From Ngaire’s journal, 25th February 1959
‘At 3.45 pm we all left home and accompanied Carol to the Airport. She was very excited and looked beautiful in her crème colour coat, crème shoes, gloves and bag, apricot frock and pale green hat. The plane, piloted by Geoff White, left at 5pm and was due at Melbourne at 9.30 pm.’
I’m sticking with the aviation theme this week.
My parents met in Christchurch in 1958. Dad – an Australian – was there on a working holiday, and pursued Mum after spotting her in the Durham Street Methodist Church choir. In early 1959, my mother flew to Melbourne to be reunited with him and to see (with a view to marriage) what she thought of Australia. It was to be the first of many Tasman crossings, backwards and forwards between Christchurch and Melbourne.
My mother Carol and her brother Warwick at Essendon airport Melbourne, 1960
It’s hard not to feel a little envious of a time where passengers dressed so well and where you may know the pilot by name. Melbourne readers looking carefully at the photo of my mother and uncle at Essendon airport may also envy the helicopter service into town. For those of you not from here, getting to our city’s airport is a journey that is neither convenient nor glamorous.
Geoff White went on to become a distinguished pilot with Air New Zealand, flying their first DC-8 into Wellington for the initial trials. I think he may now live in Australia.
And a post script. My father was hours late to pick Mum up in 1959, and she was left sitting on her suitcase outside the shed that served as a terminal at Essendon. A cleaner, locking up for the night, told Mum he doubted her beau would show, but he did and the rest is history. He has never been on time for anything since.
Christchurch International Airport, C 1960
Source: Christchurch City Libraries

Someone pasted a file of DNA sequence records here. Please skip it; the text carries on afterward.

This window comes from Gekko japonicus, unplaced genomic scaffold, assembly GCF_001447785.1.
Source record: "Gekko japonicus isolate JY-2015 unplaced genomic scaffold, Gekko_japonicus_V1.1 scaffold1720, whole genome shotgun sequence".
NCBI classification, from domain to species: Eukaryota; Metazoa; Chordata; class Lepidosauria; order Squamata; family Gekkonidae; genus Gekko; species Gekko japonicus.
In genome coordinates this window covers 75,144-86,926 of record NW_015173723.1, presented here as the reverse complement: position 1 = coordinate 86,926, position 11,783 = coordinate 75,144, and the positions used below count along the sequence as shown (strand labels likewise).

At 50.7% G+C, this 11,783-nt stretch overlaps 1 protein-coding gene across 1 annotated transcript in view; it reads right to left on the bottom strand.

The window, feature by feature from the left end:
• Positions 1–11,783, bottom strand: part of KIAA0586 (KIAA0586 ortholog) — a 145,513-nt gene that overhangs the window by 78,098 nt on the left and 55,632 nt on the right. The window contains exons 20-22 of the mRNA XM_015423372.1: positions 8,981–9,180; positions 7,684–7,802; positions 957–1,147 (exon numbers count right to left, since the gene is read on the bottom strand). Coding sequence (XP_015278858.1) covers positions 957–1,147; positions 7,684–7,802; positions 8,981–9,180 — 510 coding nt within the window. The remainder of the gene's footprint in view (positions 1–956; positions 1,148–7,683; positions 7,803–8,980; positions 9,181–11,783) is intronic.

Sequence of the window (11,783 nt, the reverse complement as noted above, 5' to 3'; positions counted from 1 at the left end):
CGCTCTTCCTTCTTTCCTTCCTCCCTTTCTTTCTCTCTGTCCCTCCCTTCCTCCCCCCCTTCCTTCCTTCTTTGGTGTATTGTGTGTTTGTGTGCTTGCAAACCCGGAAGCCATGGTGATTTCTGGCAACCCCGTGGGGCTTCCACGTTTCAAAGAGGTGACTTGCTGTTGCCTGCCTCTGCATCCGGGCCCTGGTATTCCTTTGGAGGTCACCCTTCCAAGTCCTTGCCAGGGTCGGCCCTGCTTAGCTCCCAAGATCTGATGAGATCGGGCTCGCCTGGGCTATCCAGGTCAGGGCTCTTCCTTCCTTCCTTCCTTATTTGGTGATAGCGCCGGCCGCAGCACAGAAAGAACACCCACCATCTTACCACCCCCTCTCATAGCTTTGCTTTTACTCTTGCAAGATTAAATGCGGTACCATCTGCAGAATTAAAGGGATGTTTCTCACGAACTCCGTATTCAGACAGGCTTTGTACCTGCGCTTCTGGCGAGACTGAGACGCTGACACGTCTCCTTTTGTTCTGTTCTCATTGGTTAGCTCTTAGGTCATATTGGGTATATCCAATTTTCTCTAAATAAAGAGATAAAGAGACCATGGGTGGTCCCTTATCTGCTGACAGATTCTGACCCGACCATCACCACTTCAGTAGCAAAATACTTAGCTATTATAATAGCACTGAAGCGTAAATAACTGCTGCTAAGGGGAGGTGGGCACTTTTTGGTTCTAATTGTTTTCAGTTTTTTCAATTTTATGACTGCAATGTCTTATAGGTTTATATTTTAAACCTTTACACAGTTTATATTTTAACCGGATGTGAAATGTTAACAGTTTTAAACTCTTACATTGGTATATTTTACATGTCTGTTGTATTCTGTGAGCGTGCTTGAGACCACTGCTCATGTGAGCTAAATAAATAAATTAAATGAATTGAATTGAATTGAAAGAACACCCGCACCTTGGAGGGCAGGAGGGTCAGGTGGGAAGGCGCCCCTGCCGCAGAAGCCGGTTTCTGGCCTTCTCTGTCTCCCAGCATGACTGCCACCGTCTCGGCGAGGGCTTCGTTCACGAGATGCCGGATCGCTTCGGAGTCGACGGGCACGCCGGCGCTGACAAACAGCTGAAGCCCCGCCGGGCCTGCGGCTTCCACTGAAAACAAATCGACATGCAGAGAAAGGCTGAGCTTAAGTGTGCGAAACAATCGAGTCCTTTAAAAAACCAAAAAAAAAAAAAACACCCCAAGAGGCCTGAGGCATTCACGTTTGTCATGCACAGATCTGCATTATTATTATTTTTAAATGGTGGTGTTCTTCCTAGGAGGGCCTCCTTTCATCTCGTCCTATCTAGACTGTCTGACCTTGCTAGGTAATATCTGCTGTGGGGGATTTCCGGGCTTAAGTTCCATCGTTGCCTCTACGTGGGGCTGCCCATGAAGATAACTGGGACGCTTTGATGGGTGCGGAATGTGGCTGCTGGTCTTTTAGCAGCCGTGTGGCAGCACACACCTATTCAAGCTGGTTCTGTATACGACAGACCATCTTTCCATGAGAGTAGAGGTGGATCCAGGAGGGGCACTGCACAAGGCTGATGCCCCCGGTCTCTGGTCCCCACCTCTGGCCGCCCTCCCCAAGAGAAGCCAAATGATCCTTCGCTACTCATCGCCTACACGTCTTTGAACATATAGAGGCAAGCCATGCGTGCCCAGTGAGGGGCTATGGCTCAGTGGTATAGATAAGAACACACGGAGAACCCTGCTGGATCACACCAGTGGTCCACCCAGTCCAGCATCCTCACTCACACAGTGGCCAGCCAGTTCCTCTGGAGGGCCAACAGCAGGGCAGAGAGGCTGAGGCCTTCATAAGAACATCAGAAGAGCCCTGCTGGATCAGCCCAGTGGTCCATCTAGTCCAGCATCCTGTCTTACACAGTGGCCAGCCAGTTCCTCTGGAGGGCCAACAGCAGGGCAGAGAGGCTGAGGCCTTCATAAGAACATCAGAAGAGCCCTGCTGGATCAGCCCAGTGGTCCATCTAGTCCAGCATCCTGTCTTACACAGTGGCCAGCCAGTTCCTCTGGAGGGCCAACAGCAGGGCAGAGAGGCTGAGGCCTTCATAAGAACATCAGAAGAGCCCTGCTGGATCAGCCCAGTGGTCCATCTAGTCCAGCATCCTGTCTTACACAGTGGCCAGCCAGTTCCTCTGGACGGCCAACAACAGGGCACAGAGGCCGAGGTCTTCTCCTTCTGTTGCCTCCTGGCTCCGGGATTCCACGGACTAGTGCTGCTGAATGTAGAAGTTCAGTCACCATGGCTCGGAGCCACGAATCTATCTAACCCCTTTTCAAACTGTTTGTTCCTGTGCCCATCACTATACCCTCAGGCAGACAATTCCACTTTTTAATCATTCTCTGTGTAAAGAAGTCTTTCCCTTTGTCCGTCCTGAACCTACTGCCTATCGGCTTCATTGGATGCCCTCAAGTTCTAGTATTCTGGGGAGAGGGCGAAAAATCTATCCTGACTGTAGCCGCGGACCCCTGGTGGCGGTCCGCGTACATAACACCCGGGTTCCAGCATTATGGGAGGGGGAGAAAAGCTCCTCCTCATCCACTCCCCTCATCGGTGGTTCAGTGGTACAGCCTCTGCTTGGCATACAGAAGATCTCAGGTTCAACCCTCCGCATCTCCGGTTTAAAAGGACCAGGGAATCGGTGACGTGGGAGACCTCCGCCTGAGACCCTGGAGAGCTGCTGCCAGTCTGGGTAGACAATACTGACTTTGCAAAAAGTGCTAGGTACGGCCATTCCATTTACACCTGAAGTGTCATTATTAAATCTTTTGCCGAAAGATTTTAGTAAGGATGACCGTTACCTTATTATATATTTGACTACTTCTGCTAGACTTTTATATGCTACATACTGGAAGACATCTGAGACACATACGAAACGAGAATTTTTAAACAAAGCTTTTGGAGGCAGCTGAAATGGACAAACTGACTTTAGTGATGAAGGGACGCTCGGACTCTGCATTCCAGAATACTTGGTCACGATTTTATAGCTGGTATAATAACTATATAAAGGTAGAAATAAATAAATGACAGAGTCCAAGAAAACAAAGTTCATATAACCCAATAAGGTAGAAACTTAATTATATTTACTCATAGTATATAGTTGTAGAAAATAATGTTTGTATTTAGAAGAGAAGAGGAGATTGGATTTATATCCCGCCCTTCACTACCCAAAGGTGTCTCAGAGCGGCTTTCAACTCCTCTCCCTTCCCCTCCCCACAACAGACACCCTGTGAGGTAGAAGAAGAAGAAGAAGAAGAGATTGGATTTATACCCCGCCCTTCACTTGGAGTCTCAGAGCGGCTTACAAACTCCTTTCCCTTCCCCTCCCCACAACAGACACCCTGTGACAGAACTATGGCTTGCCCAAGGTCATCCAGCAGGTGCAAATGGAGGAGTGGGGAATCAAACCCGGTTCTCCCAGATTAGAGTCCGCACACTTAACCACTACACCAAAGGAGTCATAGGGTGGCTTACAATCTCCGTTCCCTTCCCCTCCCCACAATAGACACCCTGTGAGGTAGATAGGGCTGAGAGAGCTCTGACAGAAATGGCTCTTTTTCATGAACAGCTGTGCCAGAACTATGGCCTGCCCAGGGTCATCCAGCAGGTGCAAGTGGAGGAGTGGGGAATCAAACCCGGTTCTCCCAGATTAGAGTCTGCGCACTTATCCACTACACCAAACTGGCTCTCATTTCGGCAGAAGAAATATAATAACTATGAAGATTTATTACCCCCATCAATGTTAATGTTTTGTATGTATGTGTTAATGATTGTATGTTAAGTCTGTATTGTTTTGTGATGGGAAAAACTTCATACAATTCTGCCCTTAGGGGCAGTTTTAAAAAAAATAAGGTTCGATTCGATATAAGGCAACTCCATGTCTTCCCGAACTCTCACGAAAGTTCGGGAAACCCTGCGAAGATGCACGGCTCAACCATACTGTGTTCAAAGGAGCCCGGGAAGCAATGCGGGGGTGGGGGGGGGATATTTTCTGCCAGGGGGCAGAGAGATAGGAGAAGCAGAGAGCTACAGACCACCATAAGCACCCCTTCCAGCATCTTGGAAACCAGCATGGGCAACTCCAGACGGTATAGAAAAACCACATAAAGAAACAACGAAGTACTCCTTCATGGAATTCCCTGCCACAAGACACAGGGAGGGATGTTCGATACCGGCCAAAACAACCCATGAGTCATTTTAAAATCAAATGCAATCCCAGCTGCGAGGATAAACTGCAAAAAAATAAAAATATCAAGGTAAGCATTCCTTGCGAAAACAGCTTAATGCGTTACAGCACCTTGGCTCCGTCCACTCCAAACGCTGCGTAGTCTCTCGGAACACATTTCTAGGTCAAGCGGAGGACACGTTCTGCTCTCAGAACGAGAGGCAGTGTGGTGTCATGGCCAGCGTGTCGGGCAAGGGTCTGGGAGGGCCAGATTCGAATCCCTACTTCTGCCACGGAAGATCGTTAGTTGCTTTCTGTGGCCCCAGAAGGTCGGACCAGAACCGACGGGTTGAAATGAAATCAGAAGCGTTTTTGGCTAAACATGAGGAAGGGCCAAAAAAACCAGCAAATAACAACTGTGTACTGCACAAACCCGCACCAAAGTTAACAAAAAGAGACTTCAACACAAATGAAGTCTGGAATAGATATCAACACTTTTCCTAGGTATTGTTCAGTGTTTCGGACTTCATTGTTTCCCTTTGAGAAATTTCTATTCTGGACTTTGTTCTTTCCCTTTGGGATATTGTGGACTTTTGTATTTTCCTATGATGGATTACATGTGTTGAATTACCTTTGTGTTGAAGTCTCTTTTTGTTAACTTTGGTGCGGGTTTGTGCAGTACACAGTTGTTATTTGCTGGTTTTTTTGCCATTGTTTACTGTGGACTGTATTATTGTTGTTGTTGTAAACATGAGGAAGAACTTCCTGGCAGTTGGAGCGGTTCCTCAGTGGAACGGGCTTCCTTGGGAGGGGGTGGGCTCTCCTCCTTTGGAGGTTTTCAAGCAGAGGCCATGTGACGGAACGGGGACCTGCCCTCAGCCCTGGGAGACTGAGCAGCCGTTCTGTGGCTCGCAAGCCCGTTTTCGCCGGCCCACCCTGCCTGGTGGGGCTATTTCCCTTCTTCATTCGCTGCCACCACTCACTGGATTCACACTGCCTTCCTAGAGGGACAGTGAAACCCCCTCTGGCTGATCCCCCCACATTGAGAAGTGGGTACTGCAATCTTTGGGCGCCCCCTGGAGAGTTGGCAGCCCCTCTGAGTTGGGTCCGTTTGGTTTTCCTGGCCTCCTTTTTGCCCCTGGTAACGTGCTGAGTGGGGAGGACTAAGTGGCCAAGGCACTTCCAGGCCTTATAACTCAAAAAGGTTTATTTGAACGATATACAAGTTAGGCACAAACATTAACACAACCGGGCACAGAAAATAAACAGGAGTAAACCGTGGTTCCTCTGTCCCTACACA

22 February, 1960
Opening of the new Christchurch Airport terminal, designed by Paul Pascoe.
Leaving Christchurch with my parents and brother Nigel, 1965
Yesterday, February 22nd, was the third anniversary of the devastating Christchurch earthquake. As is always the case with these sort of milestones, the time frame is hard to comprehend — it seems much more recent and far more distant all at once.
From Christchurch to Melbourne, 1960s
Coincidentally, February 22nd was also the date the new Christchurch airport terminal opened in 1960. The terminal building, designed by Christchurch-born architect Paul Pascoe, is a timely reminder of the very modern face of New Zealand design. While the building has now been replaced — its sleek and much-needed replacement opened last year — photographs reveal a design that reflected the confidence, optimism and glamour of the time.
My memories of the Christchurch airport are tied up entirely with my grandparents. Of finally seeing Granny after a year or more, and of saying goodbye again. In those innocent days, when passengers and those farewelling them wandered out to the tarmac, I could cling to her legs until the very last minute.
From Ngaire’s journal, 29th January, 1955 (holidaying in Waitomo)
‘This evening we visited the Waitomo Caves which are very beautiful, the highlight being the wonderful glow-worm caves which we saw from a boat which was taken along by the guide. It was like fairyland.
Ngaire’s sketch of Gerald in the hotel bath
The Waitomo Hotel is just luxurious and we only wish we could have stayed here a week. In a large cupboard in our room is a sitting bath. It is about 4 ft long and 2 ½ feet wide and shaped like a seat. It is very comfortable. A spray shower may be used in it as well.’
As far as I can tell, the Waitomo Hotel hasn’t changed very much since the Mottram family visited in 1955, though the rooms don’t feature baths in cupboards any more. There may be a reason for that. Apparently the hotel is the ‘fourth most haunted spot, and the most haunted hotel, in New Zealand’. Reported paranormal events include bathtubs dripping blood, the noise of a maid’s trolley in the hallway and the ghost of a Maori princess ‘stalking the corridors’.
All of which makes the sketch of my grandfather in a sitting bath seem rather ho-hum.